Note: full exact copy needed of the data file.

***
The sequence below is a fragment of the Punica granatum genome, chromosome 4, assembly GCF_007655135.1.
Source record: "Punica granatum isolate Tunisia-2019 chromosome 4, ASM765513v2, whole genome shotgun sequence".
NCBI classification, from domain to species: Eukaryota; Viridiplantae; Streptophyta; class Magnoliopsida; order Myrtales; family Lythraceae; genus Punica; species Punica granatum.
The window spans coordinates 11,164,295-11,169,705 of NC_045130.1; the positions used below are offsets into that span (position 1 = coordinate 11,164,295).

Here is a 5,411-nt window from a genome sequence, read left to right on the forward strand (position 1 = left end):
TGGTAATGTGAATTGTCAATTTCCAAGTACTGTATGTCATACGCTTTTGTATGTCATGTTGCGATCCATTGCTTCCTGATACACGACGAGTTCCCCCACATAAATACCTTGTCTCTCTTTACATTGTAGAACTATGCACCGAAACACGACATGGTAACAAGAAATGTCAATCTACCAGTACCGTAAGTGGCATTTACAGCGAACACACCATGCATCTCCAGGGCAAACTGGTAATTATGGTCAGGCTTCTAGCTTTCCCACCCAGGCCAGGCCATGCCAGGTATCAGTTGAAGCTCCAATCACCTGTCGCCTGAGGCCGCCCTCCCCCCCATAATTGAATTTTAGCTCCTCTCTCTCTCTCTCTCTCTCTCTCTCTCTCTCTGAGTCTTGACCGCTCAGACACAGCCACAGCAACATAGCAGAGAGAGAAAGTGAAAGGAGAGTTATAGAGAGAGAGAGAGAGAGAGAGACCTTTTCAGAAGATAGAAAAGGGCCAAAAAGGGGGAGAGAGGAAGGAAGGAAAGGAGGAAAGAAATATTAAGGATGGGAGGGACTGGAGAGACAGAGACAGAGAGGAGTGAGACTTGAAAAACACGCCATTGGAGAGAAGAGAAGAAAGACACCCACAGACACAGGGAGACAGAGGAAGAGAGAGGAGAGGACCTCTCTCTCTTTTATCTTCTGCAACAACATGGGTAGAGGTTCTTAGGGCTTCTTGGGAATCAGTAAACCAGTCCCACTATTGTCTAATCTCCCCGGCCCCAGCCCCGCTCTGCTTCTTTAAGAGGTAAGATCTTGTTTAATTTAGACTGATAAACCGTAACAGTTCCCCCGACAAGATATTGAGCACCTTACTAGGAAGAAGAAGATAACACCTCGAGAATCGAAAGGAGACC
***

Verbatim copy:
The sequence below is a fragment of the Punica granatum genome, chromosome 4, assembly GCF_007655135.1.
Source record: "Punica granatum isolate Tunisia-2019 chromosome 4, ASM765513v2, whole genome shotgun sequence".
NCBI classification, from domain to species: Eukaryota; Viridiplantae; Streptophyta; class Magnoliopsida; order Myrtales; family Lythraceae; genus Punica; species Punica granatum.
The window spans coordinates 11,164,295-11,169,705 of NC_045130.1; the positions used below are offsets into that span (position 1 = coordinate 11,164,295).

Here is a 5,411-nt window from a genome sequence, read left to right on the forward strand (position 1 = left end):
TGGTAATGTGAATTGTCAATTTCCAAGTACTGTATGTCATACGCTTTTGTATGTCATGTTGCGATCCATTGCTTCCTGATACACGACGAGTTCCCCCACATAAATACCTTGTCTCTCTTTACATTGTAGAACTATGCACCGAAACACGACATGGTAACAAGAAATGTCAATCTACCAGTACCGTAAGTGGCATTTACAGCGAACACACCATGCATCTCCAGGGCAAACTGGTAATTATGGTCAGGCTTCTAGCTTTCCCACCCAGGCCAGGCCATGCCAGGTATCAGTTGAAGCTCCAATCACCTGTCGCCTGAGGCCGCCCTCCCCCCCATAATTGAATTTTAGCTCCTCTCTCTCTCTCTCTCTCTCTCTCTCTCTCTCTGAGTCTTGACCGCTCAGACACAGCCACAGCAACATAGCAGAGAGAGAAAGTGAAAGGAGAGTTATAGAGAGAGAGAGAGAGAGAGAGACCTTTTCAGAAGATAGAAAAGGGCCAAAAAGGGGGAGAGAGGAAGGAAGGAAAGGAGGAAAGAAATATTAAGGATGGGAGGGACTGGAGAGACAGAGACAGAGAGGAGTGAGACTTGAAAAACACGCCATTGGAGAGAAGAGAAGAAAGACACCCACAGACACAGGGAGACAGAGGAAGAGAGAGGAGAGGACCTCTCTCTCTTTTATCTTCTGCAACAACATGGGTAGAGGTTCTTAGGGCTTCTTGGGAATCAGTAAACCAGTCCCACTATTGTCTAATCTCCCCGGCCCCAGCCCCGCTCTGCTTCTTTAAGAGGTAAGATCTTGTTTAATTTAGACTGATAAACCGTAACAGTTCCCCCGACAAGATATTGAGCACCTTACTAGGAAGAAGAAGATAACACCTCGAGAATCGAAAGGAGACC